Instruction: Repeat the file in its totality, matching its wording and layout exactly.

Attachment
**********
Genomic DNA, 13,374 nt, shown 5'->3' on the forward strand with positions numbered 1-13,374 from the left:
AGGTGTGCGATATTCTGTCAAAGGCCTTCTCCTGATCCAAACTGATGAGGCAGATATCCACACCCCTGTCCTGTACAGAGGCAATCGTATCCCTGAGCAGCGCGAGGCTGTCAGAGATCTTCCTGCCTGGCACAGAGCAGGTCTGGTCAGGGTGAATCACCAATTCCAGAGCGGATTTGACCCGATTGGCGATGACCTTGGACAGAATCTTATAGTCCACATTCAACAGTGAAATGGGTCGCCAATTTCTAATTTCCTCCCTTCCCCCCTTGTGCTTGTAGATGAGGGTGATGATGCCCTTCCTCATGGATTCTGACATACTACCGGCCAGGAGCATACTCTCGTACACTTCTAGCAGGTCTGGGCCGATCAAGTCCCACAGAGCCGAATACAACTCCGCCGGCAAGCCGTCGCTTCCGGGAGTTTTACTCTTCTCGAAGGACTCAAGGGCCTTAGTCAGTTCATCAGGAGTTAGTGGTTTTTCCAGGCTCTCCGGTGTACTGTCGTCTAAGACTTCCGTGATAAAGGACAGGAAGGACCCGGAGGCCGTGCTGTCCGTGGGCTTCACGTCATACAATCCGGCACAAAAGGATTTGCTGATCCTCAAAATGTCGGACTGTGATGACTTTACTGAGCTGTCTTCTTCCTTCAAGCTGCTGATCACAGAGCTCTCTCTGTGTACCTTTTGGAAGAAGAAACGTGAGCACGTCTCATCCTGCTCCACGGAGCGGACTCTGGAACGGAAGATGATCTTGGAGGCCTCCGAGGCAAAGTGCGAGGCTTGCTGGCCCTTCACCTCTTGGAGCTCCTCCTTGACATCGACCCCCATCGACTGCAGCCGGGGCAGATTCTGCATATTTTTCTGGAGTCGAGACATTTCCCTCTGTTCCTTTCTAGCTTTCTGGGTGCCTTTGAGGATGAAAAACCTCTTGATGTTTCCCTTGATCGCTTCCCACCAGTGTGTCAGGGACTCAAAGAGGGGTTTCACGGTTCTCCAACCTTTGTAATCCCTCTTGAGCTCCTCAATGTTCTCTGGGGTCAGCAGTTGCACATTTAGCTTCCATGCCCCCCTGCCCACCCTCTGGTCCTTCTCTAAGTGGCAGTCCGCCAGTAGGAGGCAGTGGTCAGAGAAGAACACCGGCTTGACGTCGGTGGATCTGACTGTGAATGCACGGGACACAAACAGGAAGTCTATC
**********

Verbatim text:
Genomic DNA, 13,374 nt, shown 5'->3' on the forward strand with positions numbered 1-13,374 from the left:
AGGTGTGCGATATTCTGTCAAAGGCCTTCTCCTGATCCAAACTGATGAGGCAGATATCCACACCCCTGTCCTGTACAGAGGCAATCGTATCCCTGAGCAGCGCGAGGCTGTCAGAGATCTTCCTGCCTGGCACAGAGCAGGTCTGGTCAGGGTGAATCACCAATTCCAGAGCGGATTTGACCCGATTGGCGATGACCTTGGACAGAATCTTATAGTCCACATTCAACAGTGAAATGGGTCGCCAATTTCTAATTTCCTCCCTTCCCCCCTTGTGCTTGTAGATGAGGGTGATGATGCCCTTCCTCATGGATTCTGACATACTACCGGCCAGGAGCATACTCTCGTACACTTCTAGCAGGTCTGGGCCGATCAAGTCCCACAGAGCCGAATACAACTCCGCCGGCAAGCCGTCGCTTCCGGGAGTTTTACTCTTCTCGAAGGACTCAAGGGCCTTAGTCAGTTCATCAGGAGTTAGTGGTTTTTCCAGGCTCTCCGGTGTACTGTCGTCTAAGACTTCCGTGATAAAGGACAGGAAGGACCCGGAGGCCGTGCTGTCCGTGGGCTTCACGTCATACAATCCGGCACAAAAGGATTTGCTGATCCTCAAAATGTCGGACTGTGATGACTTTACTGAGCTGTCTTCTTCCTTCAAGCTGCTGATCACAGAGCTCTCTCTGTGTACCTTTTGGAAGAAGAAACGTGAGCACGTCTCATCCTGCTCCACGGAGCGGACTCTGGAACGGAAGATGATCTTGGAGGCCTCCGAGGCAAAGTGCGAGGCTTGCTGGCCCTTCACCTCTTGGAGCTCCTCCTTGACATCGACCCCCATCGACTGCAGCCGGGGCAGATTCTGCATATTTTTCTGGAGTCGAGACATTTCCCTCTGTTCCTTTCTAGCTTTCTGGGTGCCTTTGAGGATGAAAAACCTCTTGATGTTTCCCTTGATCGCTTCCCACCAGTGTGTCAGGGACTCAAAGAGGGGTTTCACGGTTCTCCAACCTTTGTAATCCCTCTTGAGCTCCTCAATGTTCTCTGGGGTCAGCAGTTGCACATTTAGCTTCCATGCCCCCCTGCCCACCCTCTGGTCCTTCTCTAAGTGGCAGTCCGCCAGTAGGAGGCAGTGGTCAGAGAAGAACACCGGCTTGACGTCGGTGGATCTGACTGTGAATGCACGGGACACAAACAGGAAGTCTATC